JANUARY MEMBER FORUM
"Plastic Reduction at the Co-op"
Wednesday, Jan. 17, 6-7 p.m.
555 Carpenter Lane, Mt. Airy
What’s the answer to the problem of packaging that’s sustainable but still safe and affordable? (“More plastics,” said no Co-op member ever.) Join the discussion with GM Jon Roesser, members of the Weavers Way Environment Committee and other interested staff and shoppers.
For more info and to RSVP:
I suspect not many Shuttle readers are in the oil-exploration business, so chances are you’re probably unfamiliar with Petrochina, a company with a name that sounds like it could be owned by a James Bond villain.
But Petrochina is, alas, all too real. Huge (market capitalization: $219 billion), totally unscrupulous and backed by the morally uninterested Chinese government, Petrochina happily takes the pursuit of profit to frightening depths.
Among other nefarious pursuits, for the last decade or so, it has bankrolled the genocidal government of Sudan so as to exploit that country’s oil resources. Petrochina’s investment in Sudan effectively negated sanctions imposed by the United States and other countries, allowing the Sudanese government to continue its murderous ways.
As the president of Sudan said, “Just when some countries gave us sanctions, God gave us oil.”
I’m not sure God had anything to do with it, but Petrochina sure did. Thanks to the profit-before-everything lens through which it sees the world, Petrochina is associated with the deaths of at least 300,000 Sudanese.
And guess what? I own it.
Now before you judge me, it’s quite possible you own it too. Here’s how:
Like most Americans, I save for retirement primarily through my employer’s 401(k). To comply with IRS regulations, 401(k) plans must offer participants a broad range of investment options (domestic stocks, international stocks, large-cap, mid-cap, small-cap and so on).
These investment options come in the form of mutual funds, which take the assets of many, many investors and use them to buy the stock of many, many companies.
Retirement-planning professionals preach the importance of diversification. Keep some of your money in domestic stocks, some in international stocks, some in bonds, some in cash.
Play this game right, and some day you’ll own your own vineyard, or private island, or whatever.
Since 2014, the Co-op’s 401(k) has been through Vanguard, the Malvern-based mutual-fund giant. Switching to Vanguard was very good for the Co-op’s retirement-plan participants. Fees are low, investment options are diverse and returns are generally good.
But Vanguard’s style of investing is passive. The heart of its model is “index investing,” in which a mutual fund’s holdings match a particular index, like the S&P 500 companies.
One of the funds available in our 401(k) plan is the Vanguard Total International Stock Index Fund (VGTSX), which at last count has investments in 6,132 non-U.S. companies. One of those companies is Petrochina, and since I have some of my retirement savings in this particular fund, presto: I own Petrochina.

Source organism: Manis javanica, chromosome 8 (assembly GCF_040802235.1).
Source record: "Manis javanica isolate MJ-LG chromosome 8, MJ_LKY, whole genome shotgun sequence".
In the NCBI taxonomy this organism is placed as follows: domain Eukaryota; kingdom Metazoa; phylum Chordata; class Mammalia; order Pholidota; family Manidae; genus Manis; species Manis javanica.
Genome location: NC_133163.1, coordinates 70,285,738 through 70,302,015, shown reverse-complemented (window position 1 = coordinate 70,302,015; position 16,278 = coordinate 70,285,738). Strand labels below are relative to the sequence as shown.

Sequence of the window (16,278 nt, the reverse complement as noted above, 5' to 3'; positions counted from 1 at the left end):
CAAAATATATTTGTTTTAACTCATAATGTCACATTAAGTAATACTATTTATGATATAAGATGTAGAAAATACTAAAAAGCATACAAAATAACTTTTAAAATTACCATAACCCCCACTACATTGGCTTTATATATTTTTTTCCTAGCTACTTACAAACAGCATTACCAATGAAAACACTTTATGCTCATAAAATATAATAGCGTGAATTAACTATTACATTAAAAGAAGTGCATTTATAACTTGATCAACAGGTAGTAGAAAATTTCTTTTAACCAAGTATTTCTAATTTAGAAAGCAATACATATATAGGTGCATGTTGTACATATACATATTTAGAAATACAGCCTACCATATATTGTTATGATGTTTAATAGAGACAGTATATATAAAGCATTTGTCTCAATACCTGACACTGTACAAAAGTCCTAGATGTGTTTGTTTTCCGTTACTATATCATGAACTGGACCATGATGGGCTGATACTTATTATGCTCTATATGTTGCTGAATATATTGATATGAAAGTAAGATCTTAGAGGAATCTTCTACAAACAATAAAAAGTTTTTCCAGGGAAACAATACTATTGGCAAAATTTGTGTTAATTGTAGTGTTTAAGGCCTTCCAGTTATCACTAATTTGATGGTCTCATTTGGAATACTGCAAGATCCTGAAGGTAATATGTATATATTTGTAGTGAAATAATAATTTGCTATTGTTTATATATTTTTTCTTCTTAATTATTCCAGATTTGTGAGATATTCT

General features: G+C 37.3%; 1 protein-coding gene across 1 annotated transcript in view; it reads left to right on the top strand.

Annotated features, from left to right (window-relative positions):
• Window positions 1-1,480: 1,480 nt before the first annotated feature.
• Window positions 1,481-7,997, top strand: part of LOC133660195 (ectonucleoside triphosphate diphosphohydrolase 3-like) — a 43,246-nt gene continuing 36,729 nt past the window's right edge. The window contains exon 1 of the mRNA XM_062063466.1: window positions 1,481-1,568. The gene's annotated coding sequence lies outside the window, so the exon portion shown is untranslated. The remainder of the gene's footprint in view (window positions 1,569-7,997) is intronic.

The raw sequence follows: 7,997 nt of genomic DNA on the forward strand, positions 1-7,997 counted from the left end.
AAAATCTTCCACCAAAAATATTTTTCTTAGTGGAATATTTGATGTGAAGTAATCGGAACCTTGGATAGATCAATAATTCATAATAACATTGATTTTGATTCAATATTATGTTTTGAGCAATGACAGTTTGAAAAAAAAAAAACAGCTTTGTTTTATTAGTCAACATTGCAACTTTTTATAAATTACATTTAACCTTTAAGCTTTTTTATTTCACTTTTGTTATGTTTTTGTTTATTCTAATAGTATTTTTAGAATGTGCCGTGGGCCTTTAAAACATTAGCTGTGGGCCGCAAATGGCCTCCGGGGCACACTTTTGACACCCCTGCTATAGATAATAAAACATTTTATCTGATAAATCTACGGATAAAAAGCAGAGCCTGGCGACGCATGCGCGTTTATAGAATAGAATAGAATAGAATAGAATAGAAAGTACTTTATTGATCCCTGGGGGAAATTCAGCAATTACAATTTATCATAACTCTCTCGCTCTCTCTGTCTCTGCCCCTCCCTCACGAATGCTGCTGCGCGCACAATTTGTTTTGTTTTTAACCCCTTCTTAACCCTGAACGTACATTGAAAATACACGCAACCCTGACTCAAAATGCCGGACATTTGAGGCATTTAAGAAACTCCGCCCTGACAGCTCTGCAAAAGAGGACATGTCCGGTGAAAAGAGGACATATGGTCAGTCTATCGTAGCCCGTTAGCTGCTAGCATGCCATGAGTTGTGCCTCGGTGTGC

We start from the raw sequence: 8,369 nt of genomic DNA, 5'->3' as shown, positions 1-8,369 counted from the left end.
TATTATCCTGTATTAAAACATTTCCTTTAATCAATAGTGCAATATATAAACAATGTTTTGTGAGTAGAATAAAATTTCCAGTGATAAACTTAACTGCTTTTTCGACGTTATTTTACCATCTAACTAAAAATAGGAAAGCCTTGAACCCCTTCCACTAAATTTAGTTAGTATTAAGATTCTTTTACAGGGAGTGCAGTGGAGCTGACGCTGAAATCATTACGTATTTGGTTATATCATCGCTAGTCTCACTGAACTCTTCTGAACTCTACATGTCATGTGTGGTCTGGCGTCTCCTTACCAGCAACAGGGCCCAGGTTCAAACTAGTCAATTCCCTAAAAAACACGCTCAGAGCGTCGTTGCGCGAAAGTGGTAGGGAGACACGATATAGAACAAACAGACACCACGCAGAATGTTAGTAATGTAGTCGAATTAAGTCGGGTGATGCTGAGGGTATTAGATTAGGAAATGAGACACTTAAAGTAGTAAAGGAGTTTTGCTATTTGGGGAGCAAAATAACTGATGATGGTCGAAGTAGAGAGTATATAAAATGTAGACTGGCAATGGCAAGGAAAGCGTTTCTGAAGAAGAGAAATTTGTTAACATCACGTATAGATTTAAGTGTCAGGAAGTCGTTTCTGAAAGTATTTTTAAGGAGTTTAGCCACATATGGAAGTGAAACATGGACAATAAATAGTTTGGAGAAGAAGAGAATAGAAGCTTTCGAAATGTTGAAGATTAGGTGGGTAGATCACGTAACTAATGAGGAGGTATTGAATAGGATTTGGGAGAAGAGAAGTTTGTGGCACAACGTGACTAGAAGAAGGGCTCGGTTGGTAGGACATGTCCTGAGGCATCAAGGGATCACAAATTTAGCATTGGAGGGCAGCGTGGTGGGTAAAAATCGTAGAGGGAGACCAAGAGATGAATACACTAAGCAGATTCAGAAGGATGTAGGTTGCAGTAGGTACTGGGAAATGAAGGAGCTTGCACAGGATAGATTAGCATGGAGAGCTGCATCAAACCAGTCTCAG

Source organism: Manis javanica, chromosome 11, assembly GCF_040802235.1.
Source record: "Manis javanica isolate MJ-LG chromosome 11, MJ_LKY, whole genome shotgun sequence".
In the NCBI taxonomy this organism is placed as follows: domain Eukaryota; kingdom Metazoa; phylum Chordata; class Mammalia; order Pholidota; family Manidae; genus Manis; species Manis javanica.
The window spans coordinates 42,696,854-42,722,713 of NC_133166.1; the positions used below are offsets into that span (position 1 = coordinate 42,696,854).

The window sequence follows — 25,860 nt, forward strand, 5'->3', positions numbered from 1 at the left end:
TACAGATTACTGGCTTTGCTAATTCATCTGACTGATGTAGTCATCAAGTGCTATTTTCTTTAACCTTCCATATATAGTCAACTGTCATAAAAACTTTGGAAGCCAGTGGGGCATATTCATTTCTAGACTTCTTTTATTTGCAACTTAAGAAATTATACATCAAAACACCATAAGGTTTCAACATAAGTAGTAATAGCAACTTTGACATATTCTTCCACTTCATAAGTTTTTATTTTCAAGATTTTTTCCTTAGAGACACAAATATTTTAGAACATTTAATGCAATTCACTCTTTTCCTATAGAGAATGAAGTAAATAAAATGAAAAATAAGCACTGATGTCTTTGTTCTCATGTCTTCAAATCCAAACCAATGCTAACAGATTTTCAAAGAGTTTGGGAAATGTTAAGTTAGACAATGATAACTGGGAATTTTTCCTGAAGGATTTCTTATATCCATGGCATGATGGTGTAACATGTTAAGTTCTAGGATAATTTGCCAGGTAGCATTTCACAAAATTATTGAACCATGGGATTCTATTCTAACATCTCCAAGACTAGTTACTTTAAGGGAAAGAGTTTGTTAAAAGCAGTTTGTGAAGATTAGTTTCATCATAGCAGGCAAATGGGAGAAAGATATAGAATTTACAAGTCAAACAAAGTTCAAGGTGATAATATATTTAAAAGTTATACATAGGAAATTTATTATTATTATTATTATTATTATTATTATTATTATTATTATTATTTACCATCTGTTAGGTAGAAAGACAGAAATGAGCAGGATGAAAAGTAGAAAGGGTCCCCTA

Vanguard, along with other big mutual-fund companies, has responded to squeamishness among investors by adding “social” index funds to their lineups (alternatively these are called “green” or “sustainable” funds).
Vanguard’s Social Index Fund (VFTSX), which is also part of the Weavers Way retirement plan, avoids investments in companies involved with weapons, tobacco, gambling and nuclear power.
That’s a good start, but it doesn’t stop the Social Index Fund from investing in companies like JP Morgan, Johnson & Johnson and Nestlé. These companies might not be Petrochina, but they’re not very socially conscious.
There are mutual funds out there that have stricter criteria than Vanguard’s Social Index Fund, but because most of these funds tend to be smaller and more volatile than their benchmarks, offering them in a 401(k) risks breaching fiduciary obligations. The plan sponsor (the employer) cannot offer plan participants (its employees) investment options that the IRS deems reckless or irresponsible.
And so every week, as each of us gets one pay period closer to retirement, a steady stream of our hard-earned wages flows into mutual funds that invest our money based on maximizing return and little, if anything, else.
But this steady stream of money is where the hope lies. If, as Benjamin Disraeli said, “money is power,” then American workers, through our retirement savings, have power we have so far not unleashed.
Advocacy groups like Investors Against Genocide are starting to lead the charge, pressuring mutual-fund companies to sell their holdings in companies associated with Sudan and other thug governments around the world. TIAA-CREF, T Rowe Price and American Funds have all taken steps forward.
Vanguard alone has investments of $4.4 trillion (that’s right, trillion). That’s a lot of money. That’s a lot of power.
And that power can force the companies in which we invest to do a better job.
We are still a moral people. We can insist our money is invested in ways that reflect our morality.
See you around the Co-op.